Each of the electrical contacts 24 also has a further pair of projections or legs 60 extending substantially perpendicular from lateral edges of the base 42 at the ends opposite the integral connections 48, for a purpose that will be described later.
Each electrical contact also has locking tabs deformed therefrom. As shown in FIG. 6, a locking means is deformed from base 42 and consists of a locking tab 62 that is integral at one end with the base 42 and has a locking ledge 64 at the opposite end. The locking tabs are aligned with the centers of the bases 42, more specifically the centers of the electrical contacts 24.
As indicated above, all of the integral formation 44 are initially equally spaced from each other along each of the carrier strips 36 and 38 by a dimension that is designated by reference numeral C1 in FIG. 6. This center-to-center dimension corresponds to a predetermined common center-to-center spacing for the pins 12, as will be described later. According to the primary aspect of the present invention, prior to, simultaneous with or after the formation of each of the electrical contacts 24, as described above, each of the carrier strips 36 and 38 is deformed between adjacent pairs of electrical contacts 24 to define a dimension C2 (FIG. 6) which is equal to a fraction of the dimension C1 so that the dimension C1 becomes a multiple of the dimension C2, for a purpose that will be described later.
In the illustrated embodiment, the deforming is preferably in the form of a corrugation which is generally U-shaped in cross-section, as shown by reference numeral 66 in FIG. 6. As shown therein, the U-shaped corrugation 66 has a base 67 that is located generally in a plane that extends across the free ends of legs 60 as well as the integral connections 48 while projecting supports 68 extend perpendicular and are integral with carrier 36 or 38, for a purpose that will be described later.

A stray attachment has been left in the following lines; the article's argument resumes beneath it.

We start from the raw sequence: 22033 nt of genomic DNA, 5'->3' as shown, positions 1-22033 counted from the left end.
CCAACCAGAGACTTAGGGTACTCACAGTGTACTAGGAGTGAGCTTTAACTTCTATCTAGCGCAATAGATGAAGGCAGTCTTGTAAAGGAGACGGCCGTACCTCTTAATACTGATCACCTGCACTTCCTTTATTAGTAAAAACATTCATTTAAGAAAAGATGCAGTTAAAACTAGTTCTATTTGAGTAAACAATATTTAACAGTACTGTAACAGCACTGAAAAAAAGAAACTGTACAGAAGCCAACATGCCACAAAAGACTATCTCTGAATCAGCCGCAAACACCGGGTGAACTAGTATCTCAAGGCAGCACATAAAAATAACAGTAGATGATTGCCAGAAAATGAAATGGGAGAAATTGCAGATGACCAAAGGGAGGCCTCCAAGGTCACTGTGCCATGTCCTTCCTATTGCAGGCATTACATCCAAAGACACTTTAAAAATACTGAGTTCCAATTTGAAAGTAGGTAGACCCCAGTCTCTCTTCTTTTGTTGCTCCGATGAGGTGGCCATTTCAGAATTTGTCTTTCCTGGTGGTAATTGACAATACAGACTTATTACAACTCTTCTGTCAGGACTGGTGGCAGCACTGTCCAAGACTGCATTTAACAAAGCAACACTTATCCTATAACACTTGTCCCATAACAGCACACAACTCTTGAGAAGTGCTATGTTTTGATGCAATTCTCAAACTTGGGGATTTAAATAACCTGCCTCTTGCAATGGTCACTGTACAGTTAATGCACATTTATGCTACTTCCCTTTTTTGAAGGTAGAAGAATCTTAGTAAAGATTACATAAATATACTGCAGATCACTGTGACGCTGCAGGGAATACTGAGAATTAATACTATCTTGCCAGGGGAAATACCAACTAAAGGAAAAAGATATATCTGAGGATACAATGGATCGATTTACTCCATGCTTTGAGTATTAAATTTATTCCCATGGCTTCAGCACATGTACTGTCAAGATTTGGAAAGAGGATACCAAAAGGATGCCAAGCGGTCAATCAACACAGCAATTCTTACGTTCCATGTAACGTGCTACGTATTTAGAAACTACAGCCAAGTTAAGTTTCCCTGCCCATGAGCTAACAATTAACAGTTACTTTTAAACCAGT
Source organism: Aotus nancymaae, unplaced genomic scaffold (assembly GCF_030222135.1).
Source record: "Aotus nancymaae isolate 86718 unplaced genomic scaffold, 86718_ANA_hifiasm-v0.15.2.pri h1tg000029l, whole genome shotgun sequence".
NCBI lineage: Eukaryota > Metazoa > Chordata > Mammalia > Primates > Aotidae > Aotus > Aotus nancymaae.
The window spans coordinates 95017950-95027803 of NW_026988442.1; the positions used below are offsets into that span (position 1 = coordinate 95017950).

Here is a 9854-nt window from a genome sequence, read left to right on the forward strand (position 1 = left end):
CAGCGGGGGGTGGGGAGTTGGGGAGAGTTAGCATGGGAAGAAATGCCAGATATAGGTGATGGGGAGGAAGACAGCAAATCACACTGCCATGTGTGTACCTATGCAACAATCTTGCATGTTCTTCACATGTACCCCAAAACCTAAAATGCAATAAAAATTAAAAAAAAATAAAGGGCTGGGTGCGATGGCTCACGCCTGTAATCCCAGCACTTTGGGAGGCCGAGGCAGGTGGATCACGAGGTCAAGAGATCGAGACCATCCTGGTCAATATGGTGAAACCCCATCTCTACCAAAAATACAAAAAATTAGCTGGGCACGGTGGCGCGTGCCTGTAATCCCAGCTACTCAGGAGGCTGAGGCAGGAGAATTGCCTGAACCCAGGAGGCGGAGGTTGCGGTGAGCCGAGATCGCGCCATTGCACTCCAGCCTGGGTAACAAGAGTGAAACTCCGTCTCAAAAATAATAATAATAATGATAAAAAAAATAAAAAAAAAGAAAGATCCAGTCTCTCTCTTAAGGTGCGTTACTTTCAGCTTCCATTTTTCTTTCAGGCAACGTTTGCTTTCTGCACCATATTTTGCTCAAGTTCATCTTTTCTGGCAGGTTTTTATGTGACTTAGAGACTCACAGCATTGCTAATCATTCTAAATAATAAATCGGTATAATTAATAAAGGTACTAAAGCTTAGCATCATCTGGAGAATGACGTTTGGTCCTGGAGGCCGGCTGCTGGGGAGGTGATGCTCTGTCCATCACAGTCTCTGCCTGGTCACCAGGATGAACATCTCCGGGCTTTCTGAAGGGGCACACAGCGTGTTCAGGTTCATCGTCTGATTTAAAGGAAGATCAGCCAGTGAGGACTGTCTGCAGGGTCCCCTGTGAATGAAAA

The housing assembly 20 which receives the electrical contact assemblies 22 discussed above is shown in detail in FIGS. 2 and 4. As illustrated in FIG. 2, the housing 20 consists of a generally rectangular non-conductive body 80 that has opposite ends 82 and 84. A pair of elongated transversely spaced, generally elongated openings 86 extend from end 82 towards the end 84. The elongated openings have a generally reduced portion 88 (FIG. 4) adjacent end 82 and an enlarged rectangular portion 90 extending from the reduced portion 88. The rectangular portions 90 of the respective openings 86 are interconnected adjacent the opposite end 84 of body 80 through a transverse elongated opening 92 that extends substantially the width of the internal portion of the body 80 to interconnect the rectangular portions 90 of the openings 86. The rectangular portions 90 and the transverse elongated opening 92 are dimensioned to receive the contact assembly 22 and securely retain the contact assembly therein.
Thus, as shown in FIGS. 2 and 4, the dimension of the integral connection 48 between the base 42 and the deflectable beams 46 is substantially equal to the height of the rectangular portions 90 and has a dimension common to the height of the supporting legs 60 that are located adjacent the opposite ends of the electrical contacts 24. Thus, the integral connections 48 and the legs 60 define a rigid support between the contact terminal assembly 22 and the non-conductive housing 20, in its assembled condition in FIG. 4.